This became the version of the Tasaday story promoted by friends of the Tasaday. The Tasaday, they said, were a real tribe, but they had been the victims of the downfall of Marcos. In other words, the claim that they were a hoax was itself the real hoax! Enemies of Marcos had relentlessly smeared the Tasaday as a way to get back at Marcos. These enemies included loggers who were eager to gain access to the Tasaday rainforest, a desire that had been stymied when Marcos declared it a protected reserve. If the Tasaday were deemed a hoax, the tribe's rights to the reserve would vanish, and the loggers could move in. So, as the friends of the Tasaday explained, there was a powerful financial incentive to make the world believe the Tasaday were a fake stone-age tribe.

Making Sense of the Tasaday

One of the Tasaday looks away as a helicopter carrying western journalists takes off
So what's a person to conclude? Are the Tasaday a hoax, or is the idea that they're a hoax itself a hoax? Which version of events is correct? The answer is that the truth probably lies somewhere in the middle of all these competing claims.

As Lawrence Reid concluded, the Tasaday really had been living on their own in the rain forest, but apparently only for about 150 years. Not one thousand years. In addition, they seemed to have made contact with neighboring tribes sometime in the 1950s, and through this contact had acquired steel tools and learned some agricultural skills. So when the wider world discovered them in 1971 they were definitely not as isolated, nor as 'stone-age,' as was first claimed. However, they really were living a very primitive existence.

Elizalde appears guilty of having encouraged the Tasaday to try to look more primitive for the benefit of the cameras. He asked them to wear leaves and hide any steel tools. In this sense, he tweaked the truth, as did the Marcos government which shamelessly promoted the Tasaday as a symbol of the Philippines.

However, the Tasaday themselves appear to have willingly played the role asked of them. After all, they liked the attention and hoped that Elizalde would provide them with aid. So why not do what their new friends wanted them to do? This eagerness to play the part of a stone-age tribe could assume bizarre forms, such as when they donned leaves over their clothes for the benefit of the German reporters in 1986. (The fact that they had been wearing jeans and t-shirts when Iten found them is easily explained by the fifteen years of acculturation they had experienced since 1971.) There was also a surreal moment in 1988 when members of the Tasaday agreed to participate in a cultural festival at Lake Sebu, during which they posed in imitation caves for the benefit of onlookers, like exhibits in a zoo.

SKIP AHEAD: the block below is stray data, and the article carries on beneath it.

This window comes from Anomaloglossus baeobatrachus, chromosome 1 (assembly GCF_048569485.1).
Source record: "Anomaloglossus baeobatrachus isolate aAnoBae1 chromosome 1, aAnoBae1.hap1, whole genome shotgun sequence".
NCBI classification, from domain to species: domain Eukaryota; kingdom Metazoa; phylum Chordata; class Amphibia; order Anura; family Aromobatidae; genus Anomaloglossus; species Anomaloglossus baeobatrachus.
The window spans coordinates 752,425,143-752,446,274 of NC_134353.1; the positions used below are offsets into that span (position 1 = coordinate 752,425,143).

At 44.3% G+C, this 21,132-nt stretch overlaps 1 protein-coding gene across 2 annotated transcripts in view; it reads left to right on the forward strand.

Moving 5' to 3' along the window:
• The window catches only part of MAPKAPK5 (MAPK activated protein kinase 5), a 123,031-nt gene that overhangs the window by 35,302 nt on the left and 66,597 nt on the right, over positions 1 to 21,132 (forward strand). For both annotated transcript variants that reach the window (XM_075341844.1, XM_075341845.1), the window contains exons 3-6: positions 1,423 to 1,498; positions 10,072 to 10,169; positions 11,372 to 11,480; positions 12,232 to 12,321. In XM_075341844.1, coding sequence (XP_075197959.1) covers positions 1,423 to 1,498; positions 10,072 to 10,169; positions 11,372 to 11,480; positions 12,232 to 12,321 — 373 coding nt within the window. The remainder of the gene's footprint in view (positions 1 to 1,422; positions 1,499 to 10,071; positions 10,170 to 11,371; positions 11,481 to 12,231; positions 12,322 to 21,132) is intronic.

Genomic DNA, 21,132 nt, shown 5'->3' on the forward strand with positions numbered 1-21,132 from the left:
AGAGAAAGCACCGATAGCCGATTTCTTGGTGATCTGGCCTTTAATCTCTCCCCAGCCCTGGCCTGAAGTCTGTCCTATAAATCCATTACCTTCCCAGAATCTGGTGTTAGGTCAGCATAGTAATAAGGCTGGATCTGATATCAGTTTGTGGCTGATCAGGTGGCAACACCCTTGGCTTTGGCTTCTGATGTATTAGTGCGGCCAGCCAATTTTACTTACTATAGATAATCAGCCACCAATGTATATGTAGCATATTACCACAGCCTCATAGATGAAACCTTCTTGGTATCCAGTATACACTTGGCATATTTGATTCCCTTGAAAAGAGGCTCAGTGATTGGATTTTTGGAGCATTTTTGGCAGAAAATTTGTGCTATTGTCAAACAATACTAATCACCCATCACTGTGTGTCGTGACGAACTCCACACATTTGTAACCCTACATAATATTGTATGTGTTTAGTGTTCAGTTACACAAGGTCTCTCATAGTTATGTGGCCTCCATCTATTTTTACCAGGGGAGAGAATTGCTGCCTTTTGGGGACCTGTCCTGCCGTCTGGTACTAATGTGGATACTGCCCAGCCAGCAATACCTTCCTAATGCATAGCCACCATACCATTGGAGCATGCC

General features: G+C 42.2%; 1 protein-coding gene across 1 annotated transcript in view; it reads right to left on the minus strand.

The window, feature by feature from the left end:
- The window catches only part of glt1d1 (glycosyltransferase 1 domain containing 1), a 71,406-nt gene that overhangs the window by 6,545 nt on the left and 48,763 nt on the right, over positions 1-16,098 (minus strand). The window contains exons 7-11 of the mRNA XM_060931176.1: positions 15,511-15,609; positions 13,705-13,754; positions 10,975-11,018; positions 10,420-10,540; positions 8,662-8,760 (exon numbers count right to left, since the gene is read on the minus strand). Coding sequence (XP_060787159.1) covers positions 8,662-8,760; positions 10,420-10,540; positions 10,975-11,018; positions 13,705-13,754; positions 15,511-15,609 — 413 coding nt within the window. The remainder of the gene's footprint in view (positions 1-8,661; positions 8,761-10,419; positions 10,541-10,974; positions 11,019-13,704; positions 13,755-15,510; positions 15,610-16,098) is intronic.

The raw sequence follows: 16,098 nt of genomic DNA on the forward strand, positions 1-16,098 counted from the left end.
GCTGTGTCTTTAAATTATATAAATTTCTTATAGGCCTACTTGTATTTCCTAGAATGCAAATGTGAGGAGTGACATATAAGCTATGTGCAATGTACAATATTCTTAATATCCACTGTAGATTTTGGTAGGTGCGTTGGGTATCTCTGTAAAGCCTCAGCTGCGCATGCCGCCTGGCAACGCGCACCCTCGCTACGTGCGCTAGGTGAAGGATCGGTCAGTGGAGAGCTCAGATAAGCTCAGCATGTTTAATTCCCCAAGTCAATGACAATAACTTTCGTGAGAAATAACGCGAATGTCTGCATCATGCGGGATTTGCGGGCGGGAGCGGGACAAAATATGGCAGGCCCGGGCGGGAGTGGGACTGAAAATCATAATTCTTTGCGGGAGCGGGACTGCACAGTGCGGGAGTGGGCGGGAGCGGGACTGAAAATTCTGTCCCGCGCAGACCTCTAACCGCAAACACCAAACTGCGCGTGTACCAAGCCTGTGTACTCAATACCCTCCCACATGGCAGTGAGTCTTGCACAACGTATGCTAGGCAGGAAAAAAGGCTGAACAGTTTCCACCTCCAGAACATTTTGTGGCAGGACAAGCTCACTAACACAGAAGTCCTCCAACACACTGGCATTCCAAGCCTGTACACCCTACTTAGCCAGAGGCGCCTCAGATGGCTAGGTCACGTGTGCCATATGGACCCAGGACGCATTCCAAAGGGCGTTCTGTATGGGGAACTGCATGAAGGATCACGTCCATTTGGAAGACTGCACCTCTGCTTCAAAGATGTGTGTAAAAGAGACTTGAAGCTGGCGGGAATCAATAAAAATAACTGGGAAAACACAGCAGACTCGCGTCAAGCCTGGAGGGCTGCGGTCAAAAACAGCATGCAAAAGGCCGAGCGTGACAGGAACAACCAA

Then there's the media, which repeatedly misrepresented the Tasaday. In 1971 it hyped them as a peacenik, utopian, stone-age tribe, and in 1986 it reversed course and branded them an absolute hoax. It could only see the Tasaday in sensationalistic black-and-white terms, as either throwbacks to the stone-age or a fraud, never in shades of grey.

Finally, it does appear that enemies of Marcos and loggers did join forces in the late '80s to discredit the Tasaday, going so far as to bribe members of the group to provide false confessions. So there is some truth to the 'hoax itself is a hoax' claim.

In other words, just about everyone involved in the story of the Tasaday was bending the truth for their own purposes. As a result, as Robin Hemley has written, "Nearly every event surrounding the Tasaday is ambiguous and open to interpretation." A very postmodern condition for a stone-age tribe.

To sum up: The Tasaday weren't a true stone-age tribe. But nor were they farmers coerced into playing a stone-age tribe. Instead, they were very poor people living close to Nature in the Philippine jungle who became swept up in and manipulated by global events beyond their control. This version of events isn't as compelling as the versions that made headlines in 1971 and 1986, but it is a good illustration of how the truth is often far messier and more complicated than it appears at first glance.

Links and References
Hoaxes of the 1970sAnthropologyScientific Fraud


hi . . . .

when we were young our father use to tell us story about the tasaday people, he was a former phil constabulary retired, who was assigned as security of PANAMIN,we grow up in tboli south cotabato, as the years go by the story about the tasadays were gone and no longer told, but my father use to remember everything up to this date living in tboli,

thanks for this site, i remember what my father told us . . . . .
Posted by Steve freeman  in  Tboli, South Cotabato  on  Tue Mar 06, 2012  at  09:04 AM
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All text Copyright © 2014 by Alex Boese, except where otherwise indicated. All rights reserved.